“I took another kid’s life because he was dealing in my projects and that was a no no if you weren’t from my projects. After serving a year for manslaughter as a juvenile, I was released. I still couldn’t read so I got right back into that lifestyle of dealing drugs. As time went on, I was getting deeper into this life and was eventually caught with a lot of drugs and was facing 60 years in prison. With God’s help I was found guilty of a lesser crime and given 4 years instead.

“That’s when my metamorphosis took place. I wanted to learn to read. My GED teacher in prison realized that I was reading poorly and had me tested for a learning disability. Dyslexia was a word I had never heard of until I was in prison… But my teacher helped me get through it and after 4 years I attained my GED.

“If someone detected this problem earlier in my childhood education it would have saved me a lot of suffering and possibly my time in jail…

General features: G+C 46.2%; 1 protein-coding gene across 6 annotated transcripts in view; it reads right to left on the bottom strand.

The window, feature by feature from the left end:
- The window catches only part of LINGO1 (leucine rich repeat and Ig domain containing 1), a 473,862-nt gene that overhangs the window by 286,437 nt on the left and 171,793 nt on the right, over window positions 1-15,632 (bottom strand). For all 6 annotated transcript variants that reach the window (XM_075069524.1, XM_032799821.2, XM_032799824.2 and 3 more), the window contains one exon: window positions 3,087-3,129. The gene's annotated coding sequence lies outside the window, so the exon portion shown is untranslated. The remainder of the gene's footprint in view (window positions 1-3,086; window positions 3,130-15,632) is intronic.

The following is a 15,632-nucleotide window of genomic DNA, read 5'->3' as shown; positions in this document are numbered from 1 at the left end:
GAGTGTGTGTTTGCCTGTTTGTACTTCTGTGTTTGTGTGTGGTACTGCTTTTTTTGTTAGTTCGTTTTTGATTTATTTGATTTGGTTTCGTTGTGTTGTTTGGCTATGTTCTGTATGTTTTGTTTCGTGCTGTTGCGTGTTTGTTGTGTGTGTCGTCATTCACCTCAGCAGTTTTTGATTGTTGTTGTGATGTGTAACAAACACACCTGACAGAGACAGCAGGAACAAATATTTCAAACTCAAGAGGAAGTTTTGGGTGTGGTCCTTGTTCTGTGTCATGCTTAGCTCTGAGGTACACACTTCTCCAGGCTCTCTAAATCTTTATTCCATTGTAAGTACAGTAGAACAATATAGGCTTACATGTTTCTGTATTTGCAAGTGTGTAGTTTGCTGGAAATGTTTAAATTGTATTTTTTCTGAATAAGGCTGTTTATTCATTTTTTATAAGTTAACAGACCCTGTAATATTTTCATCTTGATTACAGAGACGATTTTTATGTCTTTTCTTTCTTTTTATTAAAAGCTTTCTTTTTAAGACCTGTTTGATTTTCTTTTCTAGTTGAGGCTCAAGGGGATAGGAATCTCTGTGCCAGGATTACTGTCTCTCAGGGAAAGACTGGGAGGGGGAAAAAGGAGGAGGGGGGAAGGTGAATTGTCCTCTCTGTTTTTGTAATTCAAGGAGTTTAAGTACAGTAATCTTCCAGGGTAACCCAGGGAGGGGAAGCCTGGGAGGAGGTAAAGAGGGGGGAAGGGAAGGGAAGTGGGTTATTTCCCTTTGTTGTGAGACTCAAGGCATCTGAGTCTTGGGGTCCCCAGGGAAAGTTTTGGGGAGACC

“To reduce incarceration, let’s get ahead of this epidemic and turn lives around early. If it wasn’t for that teacher in prison and God’s mercy, I would be dead or in prison with no chance to return to society.

“Reading set me free to dream of becoming an actor, producer and author…”

Mr. Ameer Baraka, Actor  (read full testimony here)

Dyslexia Town Hall 2

       Sen. Cassidy and Ameer Bakara

“The one thing I would really like for you to walk away with today is an appreciation for the fact that those with can and in deed do learn.  We just learn differently.  The cookie cutter, assembly line method of education simply does not work for a kid with Dyslexia.  A system or methodology is needed that will not only recognize the existence of dyslexia, but provide for a set of accommodations and remediation that will allow for the child to realize their full potential.”

Mr. J.J. Buquet, President Buquet Distributing Co.  (read full testimony here)

“One way students with dyslexia can succeed in spite of their reading challenges is to provide them with accommodations. In addition to effective teaching, accommodations are the key to dyslexics’ success in school. Some of the most common accommodations are tests read aloud and extended time for tests and assignments.”

Ms. Karen Chauvin, Director, Louisiana Center for Dyslexia and Related Learning Disorders, Nicholls State University  (read full testimony here)